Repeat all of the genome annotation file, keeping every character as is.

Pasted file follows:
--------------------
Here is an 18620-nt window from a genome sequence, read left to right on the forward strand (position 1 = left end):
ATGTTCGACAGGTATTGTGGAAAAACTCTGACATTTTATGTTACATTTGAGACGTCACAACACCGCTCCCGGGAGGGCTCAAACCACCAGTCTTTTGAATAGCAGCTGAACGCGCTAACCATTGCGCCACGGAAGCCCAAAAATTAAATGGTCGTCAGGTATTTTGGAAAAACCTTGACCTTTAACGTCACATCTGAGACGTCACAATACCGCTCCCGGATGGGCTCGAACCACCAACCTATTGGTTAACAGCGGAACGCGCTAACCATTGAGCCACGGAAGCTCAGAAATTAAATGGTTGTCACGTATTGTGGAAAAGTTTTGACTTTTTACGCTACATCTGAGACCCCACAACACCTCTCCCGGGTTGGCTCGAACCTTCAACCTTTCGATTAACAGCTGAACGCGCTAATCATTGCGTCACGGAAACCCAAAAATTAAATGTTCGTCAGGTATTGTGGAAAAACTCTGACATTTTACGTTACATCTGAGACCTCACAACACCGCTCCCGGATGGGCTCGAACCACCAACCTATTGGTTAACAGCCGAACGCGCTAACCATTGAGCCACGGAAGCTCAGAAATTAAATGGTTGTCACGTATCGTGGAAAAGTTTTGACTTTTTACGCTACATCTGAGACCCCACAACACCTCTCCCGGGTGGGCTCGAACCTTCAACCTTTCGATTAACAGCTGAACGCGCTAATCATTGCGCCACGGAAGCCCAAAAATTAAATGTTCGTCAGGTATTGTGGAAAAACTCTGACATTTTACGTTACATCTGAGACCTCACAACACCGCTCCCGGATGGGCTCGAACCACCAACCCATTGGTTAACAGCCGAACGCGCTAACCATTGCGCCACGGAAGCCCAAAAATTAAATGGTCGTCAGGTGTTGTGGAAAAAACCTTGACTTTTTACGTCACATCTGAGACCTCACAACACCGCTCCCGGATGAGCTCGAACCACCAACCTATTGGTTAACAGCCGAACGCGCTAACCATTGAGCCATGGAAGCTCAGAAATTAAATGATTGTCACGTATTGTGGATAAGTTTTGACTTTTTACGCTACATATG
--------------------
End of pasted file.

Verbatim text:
Here is an 18620-nt window from a genome sequence, read left to right on the forward strand (position 1 = left end):
ATGTTCGACAGGTATTGTGGAAAAACTCTGACATTTTATGTTACATTTGAGACGTCACAACACCGCTCCCGGGAGGGCTCAAACCACCAGTCTTTTGAATAGCAGCTGAACGCGCTAACCATTGCGCCACGGAAGCCCAAAAATTAAATGGTCGTCAGGTATTTTGGAAAAACCTTGACCTTTAACGTCACATCTGAGACGTCACAATACCGCTCCCGGATGGGCTCGAACCACCAACCTATTGGTTAACAGCGGAACGCGCTAACCATTGAGCCACGGAAGCTCAGAAATTAAATGGTTGTCACGTATTGTGGAAAAGTTTTGACTTTTTACGCTACATCTGAGACCCCACAACACCTCTCCCGGGTTGGCTCGAACCTTCAACCTTTCGATTAACAGCTGAACGCGCTAATCATTGCGTCACGGAAACCCAAAAATTAAATGTTCGTCAGGTATTGTGGAAAAACTCTGACATTTTACGTTACATCTGAGACCTCACAACACCGCTCCCGGATGGGCTCGAACCACCAACCTATTGGTTAACAGCCGAACGCGCTAACCATTGAGCCACGGAAGCTCAGAAATTAAATGGTTGTCACGTATCGTGGAAAAGTTTTGACTTTTTACGCTACATCTGAGACCCCACAACACCTCTCCCGGGTGGGCTCGAACCTTCAACCTTTCGATTAACAGCTGAACGCGCTAATCATTGCGCCACGGAAGCCCAAAAATTAAATGTTCGTCAGGTATTGTGGAAAAACTCTGACATTTTACGTTACATCTGAGACCTCACAACACCGCTCCCGGATGGGCTCGAACCACCAACCCATTGGTTAACAGCCGAACGCGCTAACCATTGCGCCACGGAAGCCCAAAAATTAAATGGTCGTCAGGTGTTGTGGAAAAAACCTTGACTTTTTACGTCACATCTGAGACCTCACAACACCGCTCCCGGATGAGCTCGAACCACCAACCTATTGGTTAACAGCCGAACGCGCTAACCATTGAGCCATGGAAGCTCAGAAATTAAATGATTGTCACGTATTGTGGATAAGTTTTGACTTTTTACGCTACATATG